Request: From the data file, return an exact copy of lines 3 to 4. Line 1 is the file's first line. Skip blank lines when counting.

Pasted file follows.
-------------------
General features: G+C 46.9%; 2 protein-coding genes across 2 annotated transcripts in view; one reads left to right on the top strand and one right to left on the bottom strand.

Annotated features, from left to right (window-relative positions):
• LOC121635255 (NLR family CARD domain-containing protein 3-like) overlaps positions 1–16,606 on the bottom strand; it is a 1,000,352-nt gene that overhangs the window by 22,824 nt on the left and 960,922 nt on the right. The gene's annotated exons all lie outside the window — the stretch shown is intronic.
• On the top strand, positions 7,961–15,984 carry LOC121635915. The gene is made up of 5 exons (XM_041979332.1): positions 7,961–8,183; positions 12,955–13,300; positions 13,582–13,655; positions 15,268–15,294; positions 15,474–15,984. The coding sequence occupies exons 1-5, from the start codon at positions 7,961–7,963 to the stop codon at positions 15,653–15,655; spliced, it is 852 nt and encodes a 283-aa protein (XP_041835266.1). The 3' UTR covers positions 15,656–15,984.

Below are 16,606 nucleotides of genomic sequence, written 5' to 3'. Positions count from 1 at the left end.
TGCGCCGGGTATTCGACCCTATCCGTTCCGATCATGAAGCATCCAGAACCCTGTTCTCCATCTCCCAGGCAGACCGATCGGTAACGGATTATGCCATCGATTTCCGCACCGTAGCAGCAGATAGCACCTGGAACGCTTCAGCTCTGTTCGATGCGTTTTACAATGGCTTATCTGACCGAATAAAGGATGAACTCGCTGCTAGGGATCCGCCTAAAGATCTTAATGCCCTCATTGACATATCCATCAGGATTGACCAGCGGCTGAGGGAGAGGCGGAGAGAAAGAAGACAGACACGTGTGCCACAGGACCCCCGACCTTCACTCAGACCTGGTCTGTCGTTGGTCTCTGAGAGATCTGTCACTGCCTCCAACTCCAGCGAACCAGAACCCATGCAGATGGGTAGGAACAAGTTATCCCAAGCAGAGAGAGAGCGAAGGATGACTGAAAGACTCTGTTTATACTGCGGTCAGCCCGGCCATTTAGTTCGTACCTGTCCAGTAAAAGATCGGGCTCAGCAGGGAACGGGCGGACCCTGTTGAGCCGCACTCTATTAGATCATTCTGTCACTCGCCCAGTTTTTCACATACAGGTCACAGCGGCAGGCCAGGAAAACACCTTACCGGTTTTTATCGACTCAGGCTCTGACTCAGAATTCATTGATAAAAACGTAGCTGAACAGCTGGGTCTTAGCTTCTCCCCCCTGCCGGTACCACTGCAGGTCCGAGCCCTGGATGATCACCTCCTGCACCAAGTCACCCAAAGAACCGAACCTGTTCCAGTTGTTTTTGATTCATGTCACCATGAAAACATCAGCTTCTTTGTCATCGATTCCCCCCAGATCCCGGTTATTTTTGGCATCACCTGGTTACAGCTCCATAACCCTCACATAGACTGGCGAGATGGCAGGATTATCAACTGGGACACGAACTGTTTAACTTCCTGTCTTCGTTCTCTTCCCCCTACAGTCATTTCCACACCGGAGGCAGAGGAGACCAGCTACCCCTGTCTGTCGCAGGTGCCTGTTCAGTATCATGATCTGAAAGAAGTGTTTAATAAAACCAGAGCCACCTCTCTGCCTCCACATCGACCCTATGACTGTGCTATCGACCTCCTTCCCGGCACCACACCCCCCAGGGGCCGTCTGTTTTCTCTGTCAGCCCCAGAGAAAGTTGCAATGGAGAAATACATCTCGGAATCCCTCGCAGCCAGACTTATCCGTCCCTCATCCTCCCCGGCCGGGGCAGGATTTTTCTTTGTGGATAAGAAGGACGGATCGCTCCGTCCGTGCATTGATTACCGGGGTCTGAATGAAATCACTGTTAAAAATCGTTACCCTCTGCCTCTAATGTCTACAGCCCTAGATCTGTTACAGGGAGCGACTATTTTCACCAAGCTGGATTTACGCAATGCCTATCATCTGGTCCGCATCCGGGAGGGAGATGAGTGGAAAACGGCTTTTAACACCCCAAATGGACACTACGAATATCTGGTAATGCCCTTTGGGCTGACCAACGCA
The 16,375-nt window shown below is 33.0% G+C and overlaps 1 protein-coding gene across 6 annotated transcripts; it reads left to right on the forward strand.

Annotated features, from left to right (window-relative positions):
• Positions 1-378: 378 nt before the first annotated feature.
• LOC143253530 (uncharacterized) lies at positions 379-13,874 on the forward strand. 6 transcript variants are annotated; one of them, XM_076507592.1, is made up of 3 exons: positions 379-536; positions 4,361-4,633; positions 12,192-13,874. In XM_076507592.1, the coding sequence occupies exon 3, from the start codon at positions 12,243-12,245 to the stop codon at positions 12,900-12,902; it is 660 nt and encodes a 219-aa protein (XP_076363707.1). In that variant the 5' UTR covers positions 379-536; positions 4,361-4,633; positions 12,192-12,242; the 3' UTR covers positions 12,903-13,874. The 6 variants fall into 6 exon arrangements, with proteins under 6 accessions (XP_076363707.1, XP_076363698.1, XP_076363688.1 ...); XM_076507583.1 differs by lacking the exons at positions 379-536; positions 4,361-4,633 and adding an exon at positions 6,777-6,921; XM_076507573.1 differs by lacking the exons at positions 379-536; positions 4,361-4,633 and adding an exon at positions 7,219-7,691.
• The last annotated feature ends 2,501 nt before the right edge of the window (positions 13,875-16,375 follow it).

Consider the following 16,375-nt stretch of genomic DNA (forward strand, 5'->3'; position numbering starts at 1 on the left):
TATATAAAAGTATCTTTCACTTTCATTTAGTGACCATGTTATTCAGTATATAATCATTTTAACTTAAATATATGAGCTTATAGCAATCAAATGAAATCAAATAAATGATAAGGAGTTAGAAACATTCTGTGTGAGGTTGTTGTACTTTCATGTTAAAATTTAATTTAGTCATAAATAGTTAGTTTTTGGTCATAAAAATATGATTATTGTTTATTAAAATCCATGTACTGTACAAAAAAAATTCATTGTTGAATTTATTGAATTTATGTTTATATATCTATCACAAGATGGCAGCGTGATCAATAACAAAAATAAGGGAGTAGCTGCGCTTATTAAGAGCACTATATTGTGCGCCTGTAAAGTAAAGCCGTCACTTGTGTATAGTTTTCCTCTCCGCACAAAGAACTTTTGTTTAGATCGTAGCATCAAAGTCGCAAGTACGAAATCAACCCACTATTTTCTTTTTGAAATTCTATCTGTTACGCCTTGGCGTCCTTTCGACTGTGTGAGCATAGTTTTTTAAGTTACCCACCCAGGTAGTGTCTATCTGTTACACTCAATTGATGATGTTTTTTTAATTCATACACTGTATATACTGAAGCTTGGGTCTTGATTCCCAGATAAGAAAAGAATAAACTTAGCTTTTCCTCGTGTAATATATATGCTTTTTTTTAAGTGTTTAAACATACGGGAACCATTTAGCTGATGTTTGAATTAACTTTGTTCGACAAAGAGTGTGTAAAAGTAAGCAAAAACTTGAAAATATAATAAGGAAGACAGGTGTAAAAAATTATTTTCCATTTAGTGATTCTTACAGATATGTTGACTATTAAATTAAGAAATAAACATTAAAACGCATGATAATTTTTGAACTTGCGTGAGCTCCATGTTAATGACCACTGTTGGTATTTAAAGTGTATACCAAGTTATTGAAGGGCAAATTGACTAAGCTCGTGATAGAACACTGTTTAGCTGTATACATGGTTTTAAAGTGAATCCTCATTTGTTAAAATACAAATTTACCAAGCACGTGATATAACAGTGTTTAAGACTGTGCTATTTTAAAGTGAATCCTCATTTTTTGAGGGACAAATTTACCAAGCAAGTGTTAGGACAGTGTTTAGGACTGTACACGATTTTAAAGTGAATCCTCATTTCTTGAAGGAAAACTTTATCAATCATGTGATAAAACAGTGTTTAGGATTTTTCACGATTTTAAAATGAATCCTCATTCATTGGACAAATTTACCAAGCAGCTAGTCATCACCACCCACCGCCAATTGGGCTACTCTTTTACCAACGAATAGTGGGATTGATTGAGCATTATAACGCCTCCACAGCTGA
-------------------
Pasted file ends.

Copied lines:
• LOC121635255 (NLR family CARD domain-containing protein 3-like) overlaps positions 1–16,606 on the bottom strand; it is a 1,000,352-nt gene that overhangs the window by 22,824 nt on the left and 960,922 nt on the right. The gene's annotated exons all lie outside the window — the stretch shown is intronic.
• On the top strand, positions 7,961–15,984 carry LOC121635915. The gene is made up of 5 exons (XM_041979332.1): positions 7,961–8,183; positions 12,955–13,300; positions 13,582–13,655; positions 15,268–15,294; positions 15,474–15,984. The coding sequence occupies exons 1-5, from the start codon at positions 7,961–7,963 to the stop codon at positions 15,653–15,655; spliced, it is 852 nt and encodes a 283-aa protein (XP_041835266.1). The 3' UTR covers positions 15,656–15,984.